I have visited Nepal before attracted by the beauty of the mountains, the warmth of the people and the chaos of the capital. Although this would be my third trip to the land where both Buddha and the pagoda were born. Although I have seen tigers, rhino’s and elephants in the wild here, I have never seen a Monal pheasant.
The Danphe (as it is known in Nepal) lives at high altitude from 2000 to 4000m. I was very lucky last Saturday while climbing up the pass to Nagthali in the Langtang region of the Himalayas to get a sighting of this wonderful national bird. Moments later the mountainside and indeed the entire country was rocked by a massive earthquake measuring 7.9 on the Richter scale.
Very much attracted by the culture of the Tamang people of the area (they have a very distict culture, language and religion) I headed out with a couple of good Nepali friends. No guides or porters, we hit the road hard. Starting at the town of SaphruBesi we headed up the steep windy path to wards Ghatlang.The first stop on the Tamang Heritage trail.
We met many interesting characters on the road including this group of Tamang women.
Most Tamang villages sit on the steep terrace hillsides.
Most Tamang villages are compactly built with narrow alleyways paved with stones. The houses are built of stone walls and slate or wooden shingle roofs.
Most men are away in other regions or countries for work leaving the village filled with women and kids.
Passing through some beautiful landscape.
We reached Nagthali around noon on Saturday and sat down to drink a cup of tea and enjoy the views.
A couple of minutes later the ground began to shake fiercely beneath us rocking the mountain for a few minutes.
Moments later a second quake began shaking the buildings around us, this one collapsed.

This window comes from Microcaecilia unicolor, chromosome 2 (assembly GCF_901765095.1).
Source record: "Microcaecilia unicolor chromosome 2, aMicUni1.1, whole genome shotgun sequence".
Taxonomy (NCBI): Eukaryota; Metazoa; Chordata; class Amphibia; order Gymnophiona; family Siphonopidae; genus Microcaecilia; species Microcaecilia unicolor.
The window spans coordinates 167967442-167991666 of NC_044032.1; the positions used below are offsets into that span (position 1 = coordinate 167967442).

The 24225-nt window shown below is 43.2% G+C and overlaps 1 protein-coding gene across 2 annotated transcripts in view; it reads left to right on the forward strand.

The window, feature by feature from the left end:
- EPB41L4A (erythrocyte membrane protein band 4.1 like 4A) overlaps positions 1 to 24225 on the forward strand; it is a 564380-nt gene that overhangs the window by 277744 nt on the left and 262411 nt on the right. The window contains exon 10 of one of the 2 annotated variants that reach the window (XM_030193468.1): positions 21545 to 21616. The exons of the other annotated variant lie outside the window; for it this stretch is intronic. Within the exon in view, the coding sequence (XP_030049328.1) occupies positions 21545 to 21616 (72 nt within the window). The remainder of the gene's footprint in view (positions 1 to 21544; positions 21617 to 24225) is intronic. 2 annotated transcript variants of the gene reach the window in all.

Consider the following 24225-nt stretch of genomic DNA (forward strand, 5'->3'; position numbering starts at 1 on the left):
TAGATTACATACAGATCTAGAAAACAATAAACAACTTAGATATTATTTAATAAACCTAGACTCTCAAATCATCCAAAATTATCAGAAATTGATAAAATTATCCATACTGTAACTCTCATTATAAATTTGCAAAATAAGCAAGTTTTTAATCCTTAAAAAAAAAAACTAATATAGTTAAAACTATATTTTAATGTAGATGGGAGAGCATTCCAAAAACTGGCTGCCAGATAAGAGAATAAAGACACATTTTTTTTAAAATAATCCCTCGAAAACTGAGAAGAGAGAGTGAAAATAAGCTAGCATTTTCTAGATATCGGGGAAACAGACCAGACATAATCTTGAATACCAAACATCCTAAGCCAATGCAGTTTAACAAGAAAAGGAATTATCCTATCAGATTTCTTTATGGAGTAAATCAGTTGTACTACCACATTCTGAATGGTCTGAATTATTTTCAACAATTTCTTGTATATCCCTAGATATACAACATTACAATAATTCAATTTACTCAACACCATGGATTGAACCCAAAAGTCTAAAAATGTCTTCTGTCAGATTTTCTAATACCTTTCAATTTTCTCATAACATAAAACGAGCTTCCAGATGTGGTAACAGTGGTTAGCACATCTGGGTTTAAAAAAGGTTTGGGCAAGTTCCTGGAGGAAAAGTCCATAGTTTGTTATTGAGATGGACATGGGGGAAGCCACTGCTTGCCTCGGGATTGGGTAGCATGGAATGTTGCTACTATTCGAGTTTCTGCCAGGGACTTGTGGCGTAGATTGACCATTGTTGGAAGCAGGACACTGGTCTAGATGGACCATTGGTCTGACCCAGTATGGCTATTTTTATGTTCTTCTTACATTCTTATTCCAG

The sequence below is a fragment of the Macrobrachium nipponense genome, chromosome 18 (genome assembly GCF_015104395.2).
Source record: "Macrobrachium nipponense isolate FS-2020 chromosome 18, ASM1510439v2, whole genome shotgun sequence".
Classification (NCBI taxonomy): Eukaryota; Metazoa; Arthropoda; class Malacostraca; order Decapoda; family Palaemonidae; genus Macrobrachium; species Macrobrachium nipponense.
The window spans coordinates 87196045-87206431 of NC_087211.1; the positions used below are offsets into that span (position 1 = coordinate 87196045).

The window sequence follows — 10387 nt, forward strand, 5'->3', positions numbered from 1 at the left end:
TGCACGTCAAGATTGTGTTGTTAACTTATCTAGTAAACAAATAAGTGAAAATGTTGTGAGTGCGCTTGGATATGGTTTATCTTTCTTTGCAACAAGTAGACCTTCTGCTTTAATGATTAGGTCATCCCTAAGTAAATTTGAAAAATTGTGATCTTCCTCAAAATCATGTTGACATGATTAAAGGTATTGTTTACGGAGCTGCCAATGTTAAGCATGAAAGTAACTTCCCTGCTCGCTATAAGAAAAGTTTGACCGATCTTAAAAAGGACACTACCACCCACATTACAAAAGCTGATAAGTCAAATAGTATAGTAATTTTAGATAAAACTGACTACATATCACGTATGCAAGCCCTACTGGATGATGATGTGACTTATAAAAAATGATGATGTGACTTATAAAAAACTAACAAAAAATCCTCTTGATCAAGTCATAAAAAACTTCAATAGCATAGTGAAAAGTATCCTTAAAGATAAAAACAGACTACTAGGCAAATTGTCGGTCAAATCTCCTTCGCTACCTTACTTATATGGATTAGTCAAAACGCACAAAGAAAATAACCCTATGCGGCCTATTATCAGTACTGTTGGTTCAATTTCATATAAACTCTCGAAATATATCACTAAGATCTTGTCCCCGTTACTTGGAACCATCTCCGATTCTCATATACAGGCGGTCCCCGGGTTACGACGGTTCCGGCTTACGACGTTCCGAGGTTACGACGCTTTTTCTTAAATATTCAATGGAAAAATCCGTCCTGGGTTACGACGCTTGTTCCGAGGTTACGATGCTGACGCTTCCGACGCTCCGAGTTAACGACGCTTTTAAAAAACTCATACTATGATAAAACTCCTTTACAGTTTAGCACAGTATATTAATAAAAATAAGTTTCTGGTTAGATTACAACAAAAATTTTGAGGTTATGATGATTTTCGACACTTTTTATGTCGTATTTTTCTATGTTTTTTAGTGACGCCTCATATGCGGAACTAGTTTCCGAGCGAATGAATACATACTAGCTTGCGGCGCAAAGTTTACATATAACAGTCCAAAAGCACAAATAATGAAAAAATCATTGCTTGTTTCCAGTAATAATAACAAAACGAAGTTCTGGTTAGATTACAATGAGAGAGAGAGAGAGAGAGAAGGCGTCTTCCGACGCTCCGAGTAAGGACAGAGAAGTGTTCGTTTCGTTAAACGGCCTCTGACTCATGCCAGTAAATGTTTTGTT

Very quickly the sky darkened and a blanket of dense fog and rain had us trapped on the mountain so we took shelter in the lowest building we could find for the night.
We sat around the fire and listend to the radio, this is where we heard that it was not only this isolated mountain that was rocked by the earthquake but the entire country and was fast developing into the largest national tragedy in almost a century.
As the nationwide death toll crept into the thousands the rumbling of aftershocks kept coming well into the night and early morning, having no network reception on our phones added to our feeling of isolation and fear.
The next morning there was a short break in the fog and we decided to set off down hill to reach a larger town where we could have access to a phone network and be able to reach the emergency rescue services.
We had heard from some locals that the village of Thumaan which we were heading towards had been flattened and the path was not clear due to landslides.
On our climb down we either saw from a distance or walked through village after village completely destroyed.
I had chatted with this elderly Tamang woman on our way up the mountain the day before as she sat in front of her home. Her house, like most Tamang houses had beautiful decorative detail on the outside.
I was devastated to now walk by the same house and see it like this I can only hope that she survived.
Carrying on along the mountain trail we saw people had moved into makeshift tents.
Villagers had also set up tents for the injured.
We came off the mountain and hit the main road back to SaphruBesi, nervous of the continual huge landslides.
The Turquoise building in this picture was a bakery where we ate a few days earlier and spoke to the owner.He had told us that his previous home was destroyed in a landslide a few years ago. He rebuilt it next to his bakery and now we see that it isflattened once more. I hope he survived.
All the hotels and shops are on the main strip in SahruBesi, most of them now destroyed.
We made our way to the emergency relief camp to rest and get food and water.
The roads in and out of town were blocked from landslides; unsure of what to do we spent the night at the camp.
The next morning we decided to walk 50 km to a town beyond the landslides rather than wait for days at the relief camp for a possible airlift. With so many people at camp it seemed like waiting on a hope.
The road was quite perilous, deserted of people but many abandoned or crushed vehicles.
We saw a huge amount of landslides between Dunce and Kalikastan. One landslide just missed us by less than five minutes.
A lot of people are sticking around and are eager to rebuild their lives.
Some need time to overcome their despair.
This photo story is dedicated to all the wonderful characters that I met on Tamang Heritage trail, all those who lost homes, villages and loved ones and to all the people of Nepal.
All photographs by Martin Travers, copyright ©